to P4; T2 to P1; T3 to P4; T4 to P2). It is not, however, an algorithm. We made the final

assignments by guessing. (We should be sure that this is the solution. We argued that it is

impossible to solve the problem at cost zero, but then demonstrated that it is possible to solve

the problem at the next best cost, one.)

To turn the intuition into an algorithm, we need a trick. When we subtracted a constant from

each row, we did so in order to make the smallest element of each row 0. What we would like

to do is to continue to create new cheap assignments without changing the essence of the

problem. The trick is to eliminate the zeroes in the table and then try to reduce the remaining

values. Here we repeat the last table:

P1 P2 P3 P4

T1 8 4 6 0

T2 0 3 5 2

T3 0 7 1 7

T4 2 0 0 1

We have crossed out two rows and one column. Doing so covers up all of the zeros. Now

look at the uncovered cells and find the smallest number (it turns out to be one). If we

subtracted one from each cell in the entire matrix, then we would leave the basic problem

unchanged (that is, we would not change the optimal assignment) and we would create a new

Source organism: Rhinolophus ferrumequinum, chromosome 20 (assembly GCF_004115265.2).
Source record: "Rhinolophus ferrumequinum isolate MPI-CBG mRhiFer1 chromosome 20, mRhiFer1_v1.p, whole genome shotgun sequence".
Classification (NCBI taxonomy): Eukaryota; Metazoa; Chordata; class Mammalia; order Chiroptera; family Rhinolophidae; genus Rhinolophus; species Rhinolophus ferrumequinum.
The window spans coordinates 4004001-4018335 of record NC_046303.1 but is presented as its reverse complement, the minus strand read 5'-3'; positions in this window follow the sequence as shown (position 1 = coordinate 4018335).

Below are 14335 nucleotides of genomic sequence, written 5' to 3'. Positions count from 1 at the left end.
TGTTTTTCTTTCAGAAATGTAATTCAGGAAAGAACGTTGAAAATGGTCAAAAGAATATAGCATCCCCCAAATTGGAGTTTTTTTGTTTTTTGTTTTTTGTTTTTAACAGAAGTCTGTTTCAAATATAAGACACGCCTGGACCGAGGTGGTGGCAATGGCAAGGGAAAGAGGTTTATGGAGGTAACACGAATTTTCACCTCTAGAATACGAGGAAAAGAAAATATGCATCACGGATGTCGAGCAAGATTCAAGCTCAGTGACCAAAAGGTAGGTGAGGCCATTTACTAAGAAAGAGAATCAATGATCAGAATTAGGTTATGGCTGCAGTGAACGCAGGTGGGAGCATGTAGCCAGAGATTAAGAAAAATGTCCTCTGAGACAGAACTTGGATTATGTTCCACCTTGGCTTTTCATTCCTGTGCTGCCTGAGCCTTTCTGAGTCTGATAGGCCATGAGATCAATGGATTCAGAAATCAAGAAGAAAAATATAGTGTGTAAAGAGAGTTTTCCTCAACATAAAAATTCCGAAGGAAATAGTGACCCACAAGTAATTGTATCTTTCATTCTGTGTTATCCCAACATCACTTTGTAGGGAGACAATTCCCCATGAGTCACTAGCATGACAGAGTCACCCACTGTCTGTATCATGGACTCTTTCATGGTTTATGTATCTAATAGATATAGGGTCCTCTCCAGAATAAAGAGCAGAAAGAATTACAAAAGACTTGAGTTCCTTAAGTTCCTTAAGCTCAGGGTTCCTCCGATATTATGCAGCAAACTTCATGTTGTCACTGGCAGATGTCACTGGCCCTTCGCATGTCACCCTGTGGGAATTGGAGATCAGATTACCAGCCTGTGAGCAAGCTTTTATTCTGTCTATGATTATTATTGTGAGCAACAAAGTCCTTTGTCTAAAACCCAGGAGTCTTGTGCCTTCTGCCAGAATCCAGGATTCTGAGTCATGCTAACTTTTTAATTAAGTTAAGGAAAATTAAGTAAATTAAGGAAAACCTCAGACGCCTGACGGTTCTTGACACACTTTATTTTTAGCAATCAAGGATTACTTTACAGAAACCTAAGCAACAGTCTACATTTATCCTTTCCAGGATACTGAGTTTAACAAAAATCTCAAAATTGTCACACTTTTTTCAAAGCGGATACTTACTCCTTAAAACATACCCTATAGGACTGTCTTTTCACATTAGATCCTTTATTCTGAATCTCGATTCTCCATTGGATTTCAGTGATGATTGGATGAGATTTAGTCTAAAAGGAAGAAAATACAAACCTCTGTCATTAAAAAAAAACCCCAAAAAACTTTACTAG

low cost route (T3 to P3). That is the good news. The bad news is that some entries (covered

by lines) would become negative. This is bad news because if there are negative entries, there

is no guaranteed that a zero-cost assignment really minimizes cost. So reverse the process by

adding the same constant you subtracted from every entry (1) to each row and column with a

line through it. Doing so creates this cost matrix:

P1 P2 P3 P4

T1 9 4 6 0

T2 0 2 4 1

T3 0 6 0 6

T4 3 0 0 1

The beauty of this table is that it again is non-negative. It turns out that using this matrix it is

possible to make another minimum cost assignment. In fact, using this table, we can come up

with an optimal assignment with cost zero. It agrees with our intuition (T1 to P4; T2 to P1; T3

to P3; T4 to P2). You can go back to the original matrix of costs to figure out what the total

cost is: 9=2+1+3+3.

5 0ms

10 0ms

20 2ms

30 3ms

40 5ms

50 7ms

60 7ms

70 9ms

80 13ms

90 15ms

100 18ms